Puma‘s 148-page 2022 sustainability report illustrates how the athleticwear company is using more non-virgin inputs.
The German giant said it made seven out of 10 products from “better materials” last year as it scaled up the use of recycled materials. However, this excludes products produced by Puma Group company Stichd. The brand said it’s on track to reach its goal of making nine out of 10 products with better materials by 2025.
These better materials include sustainably sourced cotton and viscose, which have a lower carbon footprint. In 2022, Puma used 70.4 percent more sustainable polyester, including 48 percent recycled. It used 99.8 percent more sustainable cotton (mainly from the Better Cotton Initiative) and 100 percent leather from Leather Working Group-rated tanneries. Since 2017, Puma has reduced its carbon emissions from materials by 32 percent.
“Our Forever Better strategy aims to make Puma better across the entire value chain, whether it comes to materials, carbon emissions, circularity or human rights,” Anne-Laure Descours, chief sourcing officer at Puma, said. “We know there is still a lot of work to be done, but we are encouraged by the progress we made last year.”
That progress included continuing to source 100 percent renewable electricity for its offices, stores and warehouses, with either renewable energy tariffs or attribute certificates, contributing to Puma’s 86 percent lower carbon emissions than its 2017 baseline. Its suppliers also increased their usage of renewable energy in the supply chain—where most of Puma’s carbon emissions originate—with its core suppliers (80 percent of Puma’s production volume) doubling their renewable energy consumption in one year. By 2025, the Rihanna collaborator wants to double this figure, again, getting those core suppliers to source a quarter of their energy needs from renewable sources.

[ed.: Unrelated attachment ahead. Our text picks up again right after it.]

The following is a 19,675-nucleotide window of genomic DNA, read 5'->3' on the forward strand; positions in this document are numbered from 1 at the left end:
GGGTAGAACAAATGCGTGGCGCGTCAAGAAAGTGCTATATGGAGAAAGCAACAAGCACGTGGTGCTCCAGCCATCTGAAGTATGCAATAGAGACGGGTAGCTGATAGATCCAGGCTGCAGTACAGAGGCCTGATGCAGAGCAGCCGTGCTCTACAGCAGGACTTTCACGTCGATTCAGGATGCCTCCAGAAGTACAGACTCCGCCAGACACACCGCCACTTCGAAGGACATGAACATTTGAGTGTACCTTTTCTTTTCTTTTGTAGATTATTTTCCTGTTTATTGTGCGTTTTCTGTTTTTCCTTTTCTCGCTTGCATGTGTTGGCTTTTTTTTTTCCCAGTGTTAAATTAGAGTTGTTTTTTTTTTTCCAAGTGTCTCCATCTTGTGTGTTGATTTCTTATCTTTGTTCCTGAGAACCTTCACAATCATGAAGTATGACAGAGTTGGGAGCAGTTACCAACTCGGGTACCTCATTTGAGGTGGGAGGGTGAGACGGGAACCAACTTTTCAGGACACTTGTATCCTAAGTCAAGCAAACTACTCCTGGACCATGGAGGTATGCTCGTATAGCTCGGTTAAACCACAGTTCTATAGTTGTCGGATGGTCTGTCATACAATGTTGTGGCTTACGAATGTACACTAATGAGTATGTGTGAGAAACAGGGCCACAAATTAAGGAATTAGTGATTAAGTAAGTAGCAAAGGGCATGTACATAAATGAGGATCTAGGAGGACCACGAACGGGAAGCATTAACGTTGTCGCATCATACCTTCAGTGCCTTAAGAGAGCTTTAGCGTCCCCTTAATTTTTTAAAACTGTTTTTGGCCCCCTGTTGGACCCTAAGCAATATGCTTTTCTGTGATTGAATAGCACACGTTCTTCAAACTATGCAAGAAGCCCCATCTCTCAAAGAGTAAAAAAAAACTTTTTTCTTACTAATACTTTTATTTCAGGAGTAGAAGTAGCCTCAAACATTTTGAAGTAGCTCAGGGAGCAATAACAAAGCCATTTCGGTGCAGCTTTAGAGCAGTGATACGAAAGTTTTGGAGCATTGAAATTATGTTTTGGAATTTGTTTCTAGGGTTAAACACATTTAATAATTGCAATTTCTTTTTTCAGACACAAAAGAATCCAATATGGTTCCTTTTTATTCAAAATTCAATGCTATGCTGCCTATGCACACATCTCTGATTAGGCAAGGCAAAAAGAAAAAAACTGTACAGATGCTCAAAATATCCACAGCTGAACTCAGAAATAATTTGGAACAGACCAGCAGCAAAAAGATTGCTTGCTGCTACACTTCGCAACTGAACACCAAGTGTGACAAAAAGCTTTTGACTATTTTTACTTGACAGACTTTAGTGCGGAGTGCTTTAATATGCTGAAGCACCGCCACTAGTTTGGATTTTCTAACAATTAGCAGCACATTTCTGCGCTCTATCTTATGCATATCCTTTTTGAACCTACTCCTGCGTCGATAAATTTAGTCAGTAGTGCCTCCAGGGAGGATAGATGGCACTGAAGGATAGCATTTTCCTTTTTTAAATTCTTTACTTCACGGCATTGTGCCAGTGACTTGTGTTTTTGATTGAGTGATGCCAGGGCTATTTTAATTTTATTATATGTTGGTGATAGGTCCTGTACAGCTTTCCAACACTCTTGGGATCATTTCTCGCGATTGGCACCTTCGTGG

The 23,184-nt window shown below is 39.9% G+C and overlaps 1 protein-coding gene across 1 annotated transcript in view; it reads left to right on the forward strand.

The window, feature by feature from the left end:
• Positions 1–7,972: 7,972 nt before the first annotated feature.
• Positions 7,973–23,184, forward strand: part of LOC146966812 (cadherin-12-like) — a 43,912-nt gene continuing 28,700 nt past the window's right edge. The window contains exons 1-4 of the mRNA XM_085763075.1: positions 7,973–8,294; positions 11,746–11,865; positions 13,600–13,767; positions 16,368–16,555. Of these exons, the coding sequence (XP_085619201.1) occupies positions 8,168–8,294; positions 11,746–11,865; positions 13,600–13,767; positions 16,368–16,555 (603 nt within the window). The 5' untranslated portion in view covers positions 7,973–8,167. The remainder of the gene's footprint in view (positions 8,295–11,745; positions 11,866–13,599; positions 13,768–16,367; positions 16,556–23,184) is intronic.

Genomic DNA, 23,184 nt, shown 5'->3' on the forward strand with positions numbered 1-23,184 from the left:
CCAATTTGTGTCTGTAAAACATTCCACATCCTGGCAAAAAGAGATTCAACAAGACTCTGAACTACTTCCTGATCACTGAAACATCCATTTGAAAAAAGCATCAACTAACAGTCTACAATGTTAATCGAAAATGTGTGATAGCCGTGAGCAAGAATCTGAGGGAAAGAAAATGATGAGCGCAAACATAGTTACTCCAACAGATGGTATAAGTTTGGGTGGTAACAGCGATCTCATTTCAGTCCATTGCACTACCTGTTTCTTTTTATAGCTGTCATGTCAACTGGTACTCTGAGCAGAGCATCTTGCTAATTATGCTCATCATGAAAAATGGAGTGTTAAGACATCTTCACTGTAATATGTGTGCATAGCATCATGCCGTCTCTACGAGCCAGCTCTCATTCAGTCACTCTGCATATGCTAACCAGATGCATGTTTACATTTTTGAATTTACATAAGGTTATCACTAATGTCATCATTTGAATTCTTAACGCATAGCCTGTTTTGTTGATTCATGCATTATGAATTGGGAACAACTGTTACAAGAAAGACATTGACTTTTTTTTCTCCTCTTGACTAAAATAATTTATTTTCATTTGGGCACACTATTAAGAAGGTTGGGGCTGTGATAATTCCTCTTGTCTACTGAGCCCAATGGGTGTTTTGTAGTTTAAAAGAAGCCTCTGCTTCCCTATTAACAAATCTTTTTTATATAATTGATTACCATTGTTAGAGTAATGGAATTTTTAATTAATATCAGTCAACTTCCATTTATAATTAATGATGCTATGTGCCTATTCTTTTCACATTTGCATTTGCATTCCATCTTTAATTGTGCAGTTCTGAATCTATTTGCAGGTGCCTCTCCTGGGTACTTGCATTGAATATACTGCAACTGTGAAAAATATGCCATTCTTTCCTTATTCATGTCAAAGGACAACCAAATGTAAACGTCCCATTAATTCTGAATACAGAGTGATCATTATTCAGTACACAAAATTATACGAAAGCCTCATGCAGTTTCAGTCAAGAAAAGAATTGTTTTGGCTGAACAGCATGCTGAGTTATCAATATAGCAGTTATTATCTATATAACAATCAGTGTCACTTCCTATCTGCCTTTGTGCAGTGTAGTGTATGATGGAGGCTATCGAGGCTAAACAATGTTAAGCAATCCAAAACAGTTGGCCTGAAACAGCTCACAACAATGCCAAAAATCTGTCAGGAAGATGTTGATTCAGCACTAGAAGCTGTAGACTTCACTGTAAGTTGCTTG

In circularity, Puma expanded upon its 2021 Puma Circular Lab initiative with its first project, Re:Suede, launching in 2022 with a first batch of 500 pairs. The chrome-free Zeology leather shoes were worn for six months by participants and sent back to Puma, with over 400 pairs sent to an industrial composting facility in the Netherlands. A life cycle assessment (LCA) found that the Re:Suede sneaker had a smaller carbon footprint (24.7 percent lower, excluding biogenic carbon) than conventional suede.
In apparel, Puma developed a textile-to-textile recycling opportunity with partners in Europe dubbed Re:Jersey. To communicate the brand’s use of recycled materials, Puma launched Re:Collection in 2022, made with recycled cotton (up 3 percent since 2020) and recycled polyester (up 34 percent since 2020).
To demonstrate its responsibility as a producer and to secure options for more circular material streams in the future, Puma set a target to join or offer takeback schemes in all its major markets by 2025. Last year, its footwear takeback program was introduced in Australia, complementing existing pilot schemes in Hong Kong, the United States and the participant clubs of the Re:Fibre project.
“We are convinced that many challenges we are facing today are systemic and need to be tackled at an industry level,” Descours said in the report. “There’s only one forever—let’s make it better.”